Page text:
Thank you very much.

DAVIS: Thank you very much.

Mr. Lantos.

REP. TOM LANTOS (D), CALIFORNIA: Thank you, Mr. Chairman.

Mr. Chairman, I increasingly feel a feeling of the theater of the absurd unfolding here. We're all interested in the future, but in order to plan a better future in this field, we must look at the past. In every single endeavor, as we plan for the future, unless we learn from the past, it will be a futile endeavor.

I am totally disinterested in individual past behavior. Let me make that clear. But there are a few specific questions I would like all of you gentlemen to respond to.

Jim Bunning, our former colleague, testified earlier today, who said that the industry is taking baby steps. Well, baby steps are clearly not adequate when we are facing a major national crisis impacting our young people. That's why we are here. That's why all the media is here. So, to pretend that baby steps will solve this problem is ludicrous.

So, I'd like to ask each of you gentlemen to answer the following questions. You've already said, some of you, that you favor the Olympics' formula. Could I ask all of you to say yes or no. It's a much tougher formula, much more demanding, with much more severe penalties.

Mr. Schilling, are you in favor of it?

SCHILLING: Excuse me. I would need to see it first. I wouldn't just give a blanket yes or no. I mean...

LANTOS: Are you in favor of much stricter penalties?

SCHILLING: I'm in favor of allowing the current system to continue to work and where loopholes are found, those loopholes be fixed. I think the testing is doing what it's aimed to do, which is reduce the usage of steroids -- the usage of steroids by players.

LANTOS: Mr. Palmeiro.

PALMEIRO: I'm in favor -- I'm in favor of eliminating the problem completely.

LANTOS: Well, obviously, the Olympics are internationally recognized, as it has been referred to, is the gold standard. If, in fact, that is the gold standard, would you favor applying it to baseball?

PALMEIRO: I would play under any type of deal that would clean our sport and that would make it a playing level field for everyone.

LANTOS: Thank you.

Mr. McGwire.

MCGWIRE: Well, being that I'm retired...

LANTOS: I know, but...

MCGWIRE: I think anything that Major League Baseball can do to get rid of this problem and do a positive, positive, put a positive light on this for our children of our future, I think it would be great.

LANTOS: Mr. Sosa.

SOSA: Yes, I am favor to the...


LANTOS: Mr. Canseco.

CANSECO: Well, I truly believe I'm definitely in favor of it, but I think you have to monitor whoever is issuing this test.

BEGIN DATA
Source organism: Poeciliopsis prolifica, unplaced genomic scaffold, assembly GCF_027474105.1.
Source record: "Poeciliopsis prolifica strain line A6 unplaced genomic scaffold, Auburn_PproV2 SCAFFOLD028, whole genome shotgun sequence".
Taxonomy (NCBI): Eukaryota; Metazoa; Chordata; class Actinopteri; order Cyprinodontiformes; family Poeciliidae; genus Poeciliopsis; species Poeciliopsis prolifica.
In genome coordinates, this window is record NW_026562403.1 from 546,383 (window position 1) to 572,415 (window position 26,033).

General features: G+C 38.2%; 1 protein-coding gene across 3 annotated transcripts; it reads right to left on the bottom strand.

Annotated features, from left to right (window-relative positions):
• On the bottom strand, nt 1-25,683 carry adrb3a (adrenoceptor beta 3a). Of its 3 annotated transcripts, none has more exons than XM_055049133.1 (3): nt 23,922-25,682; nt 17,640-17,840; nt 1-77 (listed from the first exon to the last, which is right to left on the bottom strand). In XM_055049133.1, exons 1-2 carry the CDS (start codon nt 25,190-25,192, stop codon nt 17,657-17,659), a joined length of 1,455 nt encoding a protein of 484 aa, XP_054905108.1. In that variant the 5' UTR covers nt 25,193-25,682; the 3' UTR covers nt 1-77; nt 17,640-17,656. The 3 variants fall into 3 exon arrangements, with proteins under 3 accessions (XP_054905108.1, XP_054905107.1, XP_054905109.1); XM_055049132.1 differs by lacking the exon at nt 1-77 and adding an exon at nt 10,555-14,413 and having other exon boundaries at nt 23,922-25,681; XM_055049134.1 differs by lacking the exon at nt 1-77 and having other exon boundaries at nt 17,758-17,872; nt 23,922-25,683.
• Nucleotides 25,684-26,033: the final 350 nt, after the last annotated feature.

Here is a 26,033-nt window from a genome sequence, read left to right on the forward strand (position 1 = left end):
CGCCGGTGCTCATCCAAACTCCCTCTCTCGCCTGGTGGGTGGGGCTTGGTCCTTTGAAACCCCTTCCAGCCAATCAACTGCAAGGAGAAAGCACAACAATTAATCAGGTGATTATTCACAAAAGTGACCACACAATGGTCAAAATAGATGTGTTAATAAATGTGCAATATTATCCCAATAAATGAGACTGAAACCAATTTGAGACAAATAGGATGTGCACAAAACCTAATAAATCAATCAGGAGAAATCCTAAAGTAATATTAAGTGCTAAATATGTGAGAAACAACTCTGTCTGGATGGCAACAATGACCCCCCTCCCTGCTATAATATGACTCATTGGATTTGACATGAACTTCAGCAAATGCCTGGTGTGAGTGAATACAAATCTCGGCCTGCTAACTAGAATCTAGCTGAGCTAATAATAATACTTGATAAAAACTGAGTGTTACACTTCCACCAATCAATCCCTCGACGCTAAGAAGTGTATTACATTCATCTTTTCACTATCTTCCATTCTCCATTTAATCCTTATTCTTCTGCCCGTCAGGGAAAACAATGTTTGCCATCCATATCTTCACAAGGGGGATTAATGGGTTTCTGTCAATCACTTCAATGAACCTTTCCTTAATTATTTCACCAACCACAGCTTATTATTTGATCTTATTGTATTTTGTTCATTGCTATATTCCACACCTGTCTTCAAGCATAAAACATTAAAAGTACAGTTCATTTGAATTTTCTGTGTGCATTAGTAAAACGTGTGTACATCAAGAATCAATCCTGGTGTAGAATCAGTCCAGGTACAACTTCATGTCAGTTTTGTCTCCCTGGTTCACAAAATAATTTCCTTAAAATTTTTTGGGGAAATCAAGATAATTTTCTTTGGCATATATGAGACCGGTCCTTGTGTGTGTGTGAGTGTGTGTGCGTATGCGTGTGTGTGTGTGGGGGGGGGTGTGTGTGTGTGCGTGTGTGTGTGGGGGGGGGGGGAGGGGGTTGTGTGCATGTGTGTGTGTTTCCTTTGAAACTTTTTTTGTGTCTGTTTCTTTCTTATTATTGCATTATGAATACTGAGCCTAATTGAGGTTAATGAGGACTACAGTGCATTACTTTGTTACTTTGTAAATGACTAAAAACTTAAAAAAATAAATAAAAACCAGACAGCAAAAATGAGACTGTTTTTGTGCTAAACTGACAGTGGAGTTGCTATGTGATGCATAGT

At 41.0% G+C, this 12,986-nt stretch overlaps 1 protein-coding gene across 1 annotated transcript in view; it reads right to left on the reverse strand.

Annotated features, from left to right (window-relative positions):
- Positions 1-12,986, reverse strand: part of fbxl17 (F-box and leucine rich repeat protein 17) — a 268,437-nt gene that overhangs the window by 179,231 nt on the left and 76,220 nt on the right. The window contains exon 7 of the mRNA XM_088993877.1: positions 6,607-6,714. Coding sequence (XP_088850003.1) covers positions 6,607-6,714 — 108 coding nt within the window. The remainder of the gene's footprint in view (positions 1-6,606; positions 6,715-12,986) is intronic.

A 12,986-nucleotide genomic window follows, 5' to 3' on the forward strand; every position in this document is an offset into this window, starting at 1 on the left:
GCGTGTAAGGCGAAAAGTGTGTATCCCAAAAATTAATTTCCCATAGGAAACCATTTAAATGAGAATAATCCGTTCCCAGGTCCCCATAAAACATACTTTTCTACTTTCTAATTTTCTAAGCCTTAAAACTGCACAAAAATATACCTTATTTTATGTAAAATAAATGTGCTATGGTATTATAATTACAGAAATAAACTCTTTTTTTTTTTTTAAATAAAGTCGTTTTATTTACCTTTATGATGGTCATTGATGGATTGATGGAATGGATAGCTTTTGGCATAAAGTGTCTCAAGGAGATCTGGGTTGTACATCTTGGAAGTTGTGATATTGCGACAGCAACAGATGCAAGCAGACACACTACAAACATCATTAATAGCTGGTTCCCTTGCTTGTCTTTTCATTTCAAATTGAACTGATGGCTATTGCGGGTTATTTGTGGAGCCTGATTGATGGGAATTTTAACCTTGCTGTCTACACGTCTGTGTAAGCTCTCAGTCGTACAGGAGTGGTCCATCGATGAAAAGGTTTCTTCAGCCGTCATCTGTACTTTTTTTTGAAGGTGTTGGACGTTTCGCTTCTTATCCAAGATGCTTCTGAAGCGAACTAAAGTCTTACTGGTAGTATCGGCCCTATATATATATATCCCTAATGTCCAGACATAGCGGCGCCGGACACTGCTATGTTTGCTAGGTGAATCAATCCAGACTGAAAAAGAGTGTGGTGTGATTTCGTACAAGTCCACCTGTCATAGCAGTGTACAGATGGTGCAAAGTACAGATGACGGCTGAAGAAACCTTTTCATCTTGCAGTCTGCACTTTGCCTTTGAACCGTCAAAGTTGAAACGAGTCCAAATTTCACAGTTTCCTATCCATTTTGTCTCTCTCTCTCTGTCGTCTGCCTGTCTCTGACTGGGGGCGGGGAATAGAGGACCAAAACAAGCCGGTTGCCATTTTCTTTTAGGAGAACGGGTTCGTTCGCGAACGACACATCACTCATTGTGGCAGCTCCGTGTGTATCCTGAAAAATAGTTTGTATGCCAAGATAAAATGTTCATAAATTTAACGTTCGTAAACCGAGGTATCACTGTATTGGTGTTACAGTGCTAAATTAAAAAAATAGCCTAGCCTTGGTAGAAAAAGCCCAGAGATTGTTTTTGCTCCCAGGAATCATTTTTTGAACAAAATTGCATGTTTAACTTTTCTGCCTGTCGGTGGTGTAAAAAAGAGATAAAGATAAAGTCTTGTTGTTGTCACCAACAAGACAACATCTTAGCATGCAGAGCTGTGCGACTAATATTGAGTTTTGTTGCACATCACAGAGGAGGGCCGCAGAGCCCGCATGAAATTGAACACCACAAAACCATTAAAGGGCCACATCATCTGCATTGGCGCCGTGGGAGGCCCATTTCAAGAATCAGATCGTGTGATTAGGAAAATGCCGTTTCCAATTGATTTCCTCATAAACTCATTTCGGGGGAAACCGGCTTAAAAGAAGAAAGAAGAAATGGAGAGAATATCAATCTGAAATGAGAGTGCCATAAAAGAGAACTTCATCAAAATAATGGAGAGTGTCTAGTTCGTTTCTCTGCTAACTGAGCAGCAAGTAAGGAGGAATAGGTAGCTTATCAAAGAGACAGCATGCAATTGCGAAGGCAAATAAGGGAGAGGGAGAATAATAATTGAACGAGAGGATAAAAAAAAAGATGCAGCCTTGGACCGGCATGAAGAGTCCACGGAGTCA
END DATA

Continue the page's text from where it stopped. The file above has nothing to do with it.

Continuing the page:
LANTOS: The second question I have is, are you in favor of independent testing? Because one of the issues that emerged is that, unless all testing is done by a totally independent entity, which has nothing to do with the owners, the players, it stands by itself.

Would you favor that, Mr. Schilling? SCHILLING: Yes.

LANTOS: Mr. Palmeiro.

PALMEIRO: Yes, sir.

LANTOS: Mr. McGwire.

MCGWIRE: I think it would be outstanding.

LANTOS: Mr. Sosa.

SOSA: Yes, sir.

LANTOS: Mr. Canseco.

CANSECO: It is going to be the only way you're going to solve this.

LANTOS: Fine question. On the assumption that, within a reasonable period of time, the industry doesn't clean up its own act, are you in favor of federal legislation?

Mr. Schilling.


LANTOS: Thank you.

Mr. Palmeiro.

PALMEIRO: I agree. I agree.

MCGWIRE: If that's what it takes, yes.

SOSA: Pretty much, yes.


LANTOS: Thank you very much.

DAVIS: Thank you very much.

Mr. Souder.

REP. MARK SOUDER (R), INDIANA: My first question is to Mr. Schilling,

And my belief is, is that all we've seen is sampling, and it's not adequate. It's not independent. And it's so full of holes on ephedra and everything that, if it was cheese, it would definitely be Swiss cheese. So, clearly, the policy needs to be fixed and I'm disappointed you don't seem to share that view.

But you said earlier, as I understood it, that we went from 5 to 7 percent positive, down to 1.7, and that's progress. I thought I also heard you say that it would be inevitably and the people -- this would be public. I haven't heard 5 to 7 percent of the players named as using steroids. I haven't even heard 1.7 percent. Where is the public part?

SCHILLING: Well, my understanding is that, with this new -- after the agreement put in place, renegotiated this past couple months, those are instituted now. Those previous results are from the last two seasons.